'The Perfect Bacon Bowl': Sizzle or fizzle? - FOX 35 News Orlando

'The Perfect Bacon Bowl': Sizzle or fizzle?

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TAMPA (FOX 13) -

Plates can be ceramic or paper; cups can be glass or plastic. So why can’t a bowl be made of bacon?

That’s apparently the question the “Seen on TV” folks asked themselves. And their answer is the “Perfect Bacon Bowl,” a heat-safe mold that claims to turn strips of ordinary bacon into an edible bowl.

“We’re turning bacon upside down,” the commercial announcer says with glee.

Of all the products we have tested, this gadget is the most requested. Via Facebook and Twitter, viewers have repeatedly urged us to see if it works.

We raced to grab our gadget-testing supplies. First, at the “As Seen on TV” store at Brandon Town Center mall, we shelled out $14 for a box that contained two black plastic molds. Next, we grabbed two pounds of ordinary bacon -- it was buy one get one free, for the record.


And finally we enlisted Chase, Morgan, and Brent Bacon. Yes, the Bacon family agreed to test the Perfect Bacon Bowl on our behalf.

"We love bacon, so this is not a hard sell for us," said Mrs. Bacon.

As she examines the molds, she puts into words the comparison I had been struggling to make.

"It looks a bit like a juicer," she said.

And she’s right. But the only liquid in this kitchen gadget will be grease.

Each edible bacon bowl contains three strips of bacon. In step one, a single slice is cut in half and cross-crossed along the top – which will ultimately become the bottom.

The directions are remarkably detailed. Mrs. Bacon squints as she reads a portion of them.

"Slightly overlapping strip two when wrapping strip three, follow diagram D," she said skeptically.

Basically, the remaining strips are wrapped around the sides. Then, the bacon-wrapped plastic model is microwaved for two and a half minutes, or more depending on microwave wattage.


The first run is a bit unconvincing. The bacon shriveled and popped off the model, sliding to one side. It’s tiny and seems to fall short of the Bacons’ expectations. Nonetheless, they are optimistic about what it produced.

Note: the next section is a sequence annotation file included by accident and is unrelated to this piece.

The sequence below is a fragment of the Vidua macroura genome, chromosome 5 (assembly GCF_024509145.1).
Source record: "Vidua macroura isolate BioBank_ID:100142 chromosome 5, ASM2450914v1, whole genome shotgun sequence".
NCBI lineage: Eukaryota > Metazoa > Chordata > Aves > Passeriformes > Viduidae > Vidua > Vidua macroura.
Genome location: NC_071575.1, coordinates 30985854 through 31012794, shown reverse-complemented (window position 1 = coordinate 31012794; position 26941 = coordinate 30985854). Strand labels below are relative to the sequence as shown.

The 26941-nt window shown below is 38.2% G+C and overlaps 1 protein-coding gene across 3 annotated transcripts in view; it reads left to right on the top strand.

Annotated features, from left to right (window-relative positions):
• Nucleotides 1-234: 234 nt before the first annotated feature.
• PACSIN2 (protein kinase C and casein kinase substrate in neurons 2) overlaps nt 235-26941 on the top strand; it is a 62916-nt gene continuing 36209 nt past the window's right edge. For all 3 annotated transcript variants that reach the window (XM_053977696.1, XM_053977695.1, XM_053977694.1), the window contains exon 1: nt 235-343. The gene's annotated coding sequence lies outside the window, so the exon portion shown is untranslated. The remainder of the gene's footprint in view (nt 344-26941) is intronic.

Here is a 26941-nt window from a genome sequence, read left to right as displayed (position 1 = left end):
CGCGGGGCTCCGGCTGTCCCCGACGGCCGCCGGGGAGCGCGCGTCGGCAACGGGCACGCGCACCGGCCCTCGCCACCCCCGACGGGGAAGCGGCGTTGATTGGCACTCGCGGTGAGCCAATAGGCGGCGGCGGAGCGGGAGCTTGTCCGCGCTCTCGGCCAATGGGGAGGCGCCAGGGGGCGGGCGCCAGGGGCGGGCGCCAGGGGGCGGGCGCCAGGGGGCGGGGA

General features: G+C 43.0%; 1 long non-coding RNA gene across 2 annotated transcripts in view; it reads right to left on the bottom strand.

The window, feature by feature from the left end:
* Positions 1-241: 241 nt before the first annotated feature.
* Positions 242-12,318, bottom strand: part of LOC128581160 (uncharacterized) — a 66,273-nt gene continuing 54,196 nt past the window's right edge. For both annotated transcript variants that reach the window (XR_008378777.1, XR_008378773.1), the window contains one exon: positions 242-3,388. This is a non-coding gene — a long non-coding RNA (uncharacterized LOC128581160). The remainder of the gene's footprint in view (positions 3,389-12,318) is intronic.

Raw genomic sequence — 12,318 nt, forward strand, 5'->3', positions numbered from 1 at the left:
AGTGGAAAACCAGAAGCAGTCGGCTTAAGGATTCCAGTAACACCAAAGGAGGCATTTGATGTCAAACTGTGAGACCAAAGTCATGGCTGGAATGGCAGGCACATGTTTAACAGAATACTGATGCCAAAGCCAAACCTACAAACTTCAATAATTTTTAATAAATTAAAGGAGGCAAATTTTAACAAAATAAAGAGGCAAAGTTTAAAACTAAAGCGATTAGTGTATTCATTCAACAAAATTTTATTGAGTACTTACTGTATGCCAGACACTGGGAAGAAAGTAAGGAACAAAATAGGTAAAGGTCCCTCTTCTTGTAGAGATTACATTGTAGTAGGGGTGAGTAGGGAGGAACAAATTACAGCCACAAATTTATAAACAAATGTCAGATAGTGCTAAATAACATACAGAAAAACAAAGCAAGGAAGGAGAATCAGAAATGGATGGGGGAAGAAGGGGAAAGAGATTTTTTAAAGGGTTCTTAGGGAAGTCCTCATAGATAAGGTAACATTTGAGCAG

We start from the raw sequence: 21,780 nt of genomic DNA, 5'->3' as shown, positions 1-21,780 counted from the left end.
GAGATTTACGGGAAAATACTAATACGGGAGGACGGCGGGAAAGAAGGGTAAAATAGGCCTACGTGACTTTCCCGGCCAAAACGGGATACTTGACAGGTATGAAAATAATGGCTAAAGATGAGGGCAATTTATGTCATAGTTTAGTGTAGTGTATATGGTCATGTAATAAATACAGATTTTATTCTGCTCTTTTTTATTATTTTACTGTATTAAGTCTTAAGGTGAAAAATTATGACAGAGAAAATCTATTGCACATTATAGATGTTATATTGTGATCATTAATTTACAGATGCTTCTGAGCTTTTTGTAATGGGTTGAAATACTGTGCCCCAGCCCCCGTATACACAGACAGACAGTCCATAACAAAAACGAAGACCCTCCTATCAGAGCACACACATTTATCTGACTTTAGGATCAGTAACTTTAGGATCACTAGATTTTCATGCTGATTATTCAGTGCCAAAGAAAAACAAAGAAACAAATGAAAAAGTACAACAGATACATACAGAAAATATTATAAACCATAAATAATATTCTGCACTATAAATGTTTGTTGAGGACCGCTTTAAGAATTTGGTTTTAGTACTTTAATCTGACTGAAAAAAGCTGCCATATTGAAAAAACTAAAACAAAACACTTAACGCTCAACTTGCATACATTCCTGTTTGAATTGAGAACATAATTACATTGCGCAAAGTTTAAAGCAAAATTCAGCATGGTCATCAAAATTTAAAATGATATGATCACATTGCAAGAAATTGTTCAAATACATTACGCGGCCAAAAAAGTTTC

“It's a bacon bit bowl," Brent said.

"Bacon Bit," it is worth noting, is what the Bacons call their son Morgan.

Brent is determined to try again – with a backup bacon.


"Thick-cut, here we come," he proclaims.

The finished product following our second run comes much closer to matching the photos on the box. And the Bacons are sold.

"I would totally use it,” Brent said. “Thick-cut works."

“I think it's pretty,” his wife added.

The Bacons are particularly eager to bring the Perfect Bacon Bowl to an upcoming family reunion. It will figure prominently in a family cook-off where the main ingredient is -- wait for it -- bacon.


If you are interested in the concept of an edible bowl made entirely of bacon yet not intrigued enough to drop $14 for a Perfect Bacon Bowl, we have done some research to aide your high-cholesterol quandary.

We tinkered with items that you are likely to find in your kitchen. We tried two combinations that would cost you nothing out of pocket, yet still deliver a perfect bacon bowl.

One worked well; the other was a waste of time and bacon.


China (or, in my case, Ikea dinnerware) seemed like an obvious choice. We took a small bowl, flipped it, placed it atop a sandwich plate to collect the grease, and pondered whether it would work.

We concluded it would. We were certain it would outdo the Perfect Bacon Bowl and deliver a bowl that was both bigger and better – not to mention cheaper.

So, we wrapped the unusual China combo with five pieces of bacon, microwaved it for six minutes, and quickly realized we made a mistake. We marveled at how much it shriveled. Similar to the Bacon family’s first test, all five strips shrank and migrated away from the rounded edges of the bowl.

Our result was heavily lopsided -- 50 percent bowl, 50 percent plate -- and 100 percent messy. A ring of burned grease outlined the spot where the two pieces of China connected. It will definitely need some serious scrubbing.


Next, we flipped over a muffin tin and followed the same instructions as the Perfect Bacon Bowl. We cut one piece and formed an 'X' on the top, then wrapped the other two pieces around the sides.

We baked it at 400 degrees, placing the upside down muffin tin atop a makeshift aluminum foil moat that we crafted to catch loose grease.

After 26 minutes in the oven, the bacon heated to a moderately crispy texture and shaped into perfectly neat little bowl.

You will not be eating pasta out of this thing anytime soon, but the flipped muffin tin will deliver a dinnertime spectacle.

Cooking with a muffin tin took longer than the Perfect Bacon Bowl, but it might win a time battle. The muffin tin would allow a bacon-lover to make a dozen bacon bowls at once.

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